Eastern Veneto bathes in the waters of the Adriatic. The sea here isn't quite like the seas around the south of Italy, but there are still plenty of things to do and see. For example, the region's legendary seaside resort towns, Jesolo and Rosolina Mare, are easily reached, as are Caorle, Bibione, Chiogga, and Porto Tolle. Those who live on the shores of Lake Garda prefer to go up to Garda or Torri del Benao where the water is cleaner. The villages surrounding the lake are immaculate, and usually taken over by Germans and British tourists during the summer. A shuttle bus regularly departs from Pescheira for Gardaland, the nearby amusement park.
The Veneto region has a great diversity of landscapes. The vineyards of Verona and Vicenza alternate with the Po plain that descends towards the Emilia region, just before the group of lagoons on one side and the mountainous reliefs on the other. The region is criss-crossed by numerous rivers, like the Adige, the Po, and the smaller Mincio, up to Lake Garda (the largest in Italy), which marks the northern boundary of the region. The countryside, particularly hot in summer, offers plenty of departure points for bike excursions.
The culinary specialities of Veneto.
Art is absolutely everywhere in Venice. You only have to look around St. Mark's Square, at the architecture of the buildings or stroll through the small streets to witness the work of the great artists who have passed through the city to see this. Several of Venice's musuems preserve the works of internationally renowned artists. The main ones not to be missed are the Gallerie dell'Accademia, which houses works by Venetian painters, like Veronese and Tintoretto, and the Museo del Settecento Veneziano, which will immerse you in 18th century Venice. The Biennale di Venezia is another must-see, and today it is one of the most prestigious cultural institutions in the world.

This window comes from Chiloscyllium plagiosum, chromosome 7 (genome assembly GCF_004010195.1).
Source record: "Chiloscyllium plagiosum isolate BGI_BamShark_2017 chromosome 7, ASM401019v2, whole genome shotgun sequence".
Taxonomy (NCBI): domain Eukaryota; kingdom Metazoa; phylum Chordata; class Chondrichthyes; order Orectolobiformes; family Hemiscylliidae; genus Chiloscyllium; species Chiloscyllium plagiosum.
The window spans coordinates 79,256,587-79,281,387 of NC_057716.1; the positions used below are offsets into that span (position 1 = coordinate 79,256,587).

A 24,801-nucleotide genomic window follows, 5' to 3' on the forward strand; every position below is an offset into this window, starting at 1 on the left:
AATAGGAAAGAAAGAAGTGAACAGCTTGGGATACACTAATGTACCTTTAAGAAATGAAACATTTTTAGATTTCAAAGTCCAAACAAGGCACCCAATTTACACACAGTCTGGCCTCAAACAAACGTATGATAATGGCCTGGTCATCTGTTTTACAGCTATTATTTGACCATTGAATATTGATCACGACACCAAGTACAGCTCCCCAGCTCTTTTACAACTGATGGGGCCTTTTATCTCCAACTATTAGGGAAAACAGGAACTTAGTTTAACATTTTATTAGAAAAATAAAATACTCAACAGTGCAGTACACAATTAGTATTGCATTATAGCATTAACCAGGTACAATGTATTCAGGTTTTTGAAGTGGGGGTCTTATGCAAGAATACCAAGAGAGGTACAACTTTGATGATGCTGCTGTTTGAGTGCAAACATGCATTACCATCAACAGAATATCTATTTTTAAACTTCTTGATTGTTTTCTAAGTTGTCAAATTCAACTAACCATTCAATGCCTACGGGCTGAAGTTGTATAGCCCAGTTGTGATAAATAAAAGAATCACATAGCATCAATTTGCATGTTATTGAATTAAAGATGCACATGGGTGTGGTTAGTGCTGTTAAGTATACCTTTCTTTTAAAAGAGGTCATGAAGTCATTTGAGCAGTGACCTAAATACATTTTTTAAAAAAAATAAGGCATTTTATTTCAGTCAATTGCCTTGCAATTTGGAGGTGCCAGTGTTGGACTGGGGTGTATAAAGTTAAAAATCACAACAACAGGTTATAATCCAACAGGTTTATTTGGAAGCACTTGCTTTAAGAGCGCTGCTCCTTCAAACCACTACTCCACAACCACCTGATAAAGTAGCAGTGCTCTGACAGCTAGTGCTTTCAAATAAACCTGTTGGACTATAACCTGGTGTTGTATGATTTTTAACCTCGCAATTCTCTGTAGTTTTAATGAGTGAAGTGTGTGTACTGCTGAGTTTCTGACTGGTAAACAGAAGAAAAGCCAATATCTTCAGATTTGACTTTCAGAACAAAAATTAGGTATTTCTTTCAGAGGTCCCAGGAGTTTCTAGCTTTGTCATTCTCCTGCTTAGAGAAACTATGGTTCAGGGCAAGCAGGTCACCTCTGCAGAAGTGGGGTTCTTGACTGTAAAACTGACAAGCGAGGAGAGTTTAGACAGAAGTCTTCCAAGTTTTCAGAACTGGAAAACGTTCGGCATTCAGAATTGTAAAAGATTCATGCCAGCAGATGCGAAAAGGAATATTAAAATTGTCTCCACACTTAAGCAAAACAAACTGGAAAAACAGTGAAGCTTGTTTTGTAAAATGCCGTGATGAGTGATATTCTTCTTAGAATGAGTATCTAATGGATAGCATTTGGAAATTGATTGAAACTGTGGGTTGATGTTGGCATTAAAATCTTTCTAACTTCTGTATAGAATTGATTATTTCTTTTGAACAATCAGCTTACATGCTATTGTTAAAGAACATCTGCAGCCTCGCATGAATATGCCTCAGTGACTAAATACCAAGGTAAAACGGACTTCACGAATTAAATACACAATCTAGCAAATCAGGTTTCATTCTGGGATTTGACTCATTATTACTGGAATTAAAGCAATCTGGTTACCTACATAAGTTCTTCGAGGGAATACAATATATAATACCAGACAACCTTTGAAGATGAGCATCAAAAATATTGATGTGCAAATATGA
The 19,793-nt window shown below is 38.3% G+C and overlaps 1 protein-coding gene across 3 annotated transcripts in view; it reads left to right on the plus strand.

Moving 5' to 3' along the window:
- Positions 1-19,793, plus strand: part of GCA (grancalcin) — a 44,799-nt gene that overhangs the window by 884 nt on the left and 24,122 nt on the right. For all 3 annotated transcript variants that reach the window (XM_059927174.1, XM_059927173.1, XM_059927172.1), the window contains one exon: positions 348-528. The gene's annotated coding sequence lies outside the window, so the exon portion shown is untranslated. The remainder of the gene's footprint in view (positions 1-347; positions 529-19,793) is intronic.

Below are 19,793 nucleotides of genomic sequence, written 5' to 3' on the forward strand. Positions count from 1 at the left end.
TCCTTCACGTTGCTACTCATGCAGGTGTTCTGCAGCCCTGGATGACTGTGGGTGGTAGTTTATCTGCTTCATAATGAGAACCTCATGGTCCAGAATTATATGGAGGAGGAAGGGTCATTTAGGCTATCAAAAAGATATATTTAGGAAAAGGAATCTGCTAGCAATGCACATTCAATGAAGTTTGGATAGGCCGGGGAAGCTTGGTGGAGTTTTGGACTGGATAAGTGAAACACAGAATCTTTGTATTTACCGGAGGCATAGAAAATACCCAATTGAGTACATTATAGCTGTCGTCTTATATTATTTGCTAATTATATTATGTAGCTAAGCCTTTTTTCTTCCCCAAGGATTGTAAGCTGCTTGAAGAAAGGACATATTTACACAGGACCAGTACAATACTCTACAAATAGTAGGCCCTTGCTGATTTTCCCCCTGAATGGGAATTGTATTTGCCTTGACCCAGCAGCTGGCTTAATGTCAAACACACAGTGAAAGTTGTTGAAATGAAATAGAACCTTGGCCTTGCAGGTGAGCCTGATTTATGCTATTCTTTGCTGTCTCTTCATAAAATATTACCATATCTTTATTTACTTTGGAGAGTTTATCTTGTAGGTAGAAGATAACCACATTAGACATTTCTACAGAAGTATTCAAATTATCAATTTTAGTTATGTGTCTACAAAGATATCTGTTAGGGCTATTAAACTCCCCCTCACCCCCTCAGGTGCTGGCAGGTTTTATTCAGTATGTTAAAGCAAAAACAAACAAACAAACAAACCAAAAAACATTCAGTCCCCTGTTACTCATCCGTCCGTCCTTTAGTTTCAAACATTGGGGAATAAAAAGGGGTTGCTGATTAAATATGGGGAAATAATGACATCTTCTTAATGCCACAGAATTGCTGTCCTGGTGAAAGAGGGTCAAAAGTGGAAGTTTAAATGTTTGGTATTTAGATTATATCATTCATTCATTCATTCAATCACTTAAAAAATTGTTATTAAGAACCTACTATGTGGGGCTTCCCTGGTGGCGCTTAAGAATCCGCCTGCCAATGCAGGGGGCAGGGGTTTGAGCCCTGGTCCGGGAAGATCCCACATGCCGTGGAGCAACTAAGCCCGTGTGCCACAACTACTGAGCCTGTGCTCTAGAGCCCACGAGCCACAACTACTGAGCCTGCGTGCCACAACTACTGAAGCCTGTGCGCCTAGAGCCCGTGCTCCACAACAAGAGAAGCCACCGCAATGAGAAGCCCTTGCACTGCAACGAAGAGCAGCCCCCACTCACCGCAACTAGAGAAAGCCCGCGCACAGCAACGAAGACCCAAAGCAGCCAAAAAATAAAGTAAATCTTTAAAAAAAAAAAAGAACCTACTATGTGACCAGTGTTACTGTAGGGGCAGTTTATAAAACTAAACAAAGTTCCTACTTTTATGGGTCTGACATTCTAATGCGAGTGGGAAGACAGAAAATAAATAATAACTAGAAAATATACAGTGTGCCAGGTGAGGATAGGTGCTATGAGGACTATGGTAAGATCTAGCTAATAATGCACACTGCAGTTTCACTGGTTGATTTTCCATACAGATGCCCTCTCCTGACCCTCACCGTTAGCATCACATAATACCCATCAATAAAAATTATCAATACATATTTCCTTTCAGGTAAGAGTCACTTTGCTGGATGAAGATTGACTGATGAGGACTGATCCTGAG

Venice has been attracting artists since the beginning of the 15th century: Paolo Veneziano, Jacopo Bellini, Carpaccio, Titian, Tintoretto, Veronese and many more. Venetian culture is at its best during the International Biennale of Contemporary Art and the Venice International Film Festival. The most important event by far, though, is the Venice Carnival. This traditional destival, which dates back back to the 15th century, completely transforms the city during the 10 days before Ash Wednesday. Renowned around the world, it's a unique event, where you can admire the masks and magnificent costumes of the performers that glide through the streets.
Unfortunately, Venice tends to overshadow the other cities in the region. It is true that the city of Venice is a real architectural gem, with its many bridges and canals, St. Mark's Square and its basilicas with raised domes, which have become the symbol of the city, but you shouldn't let the monuments you will see in the Veneto region be limited to the ones in its capital. Verona, the city of Romeo and Juliet is just as beautiful. It holds the richest collection of Roman relics in the north of Italy, including a famous Roman amphitheatre, which remained intact until the Second World War and is now entirely rebuilt. Other Roman monuments in the city include a Roman theatre and the Arco dei Gavi. Padua, the city of Anthony of Padua, is, like Venice, listed as a UNESCO World Heritage Site. As for the city of Vicenza, it is known for its works by architect Andrea Palladio.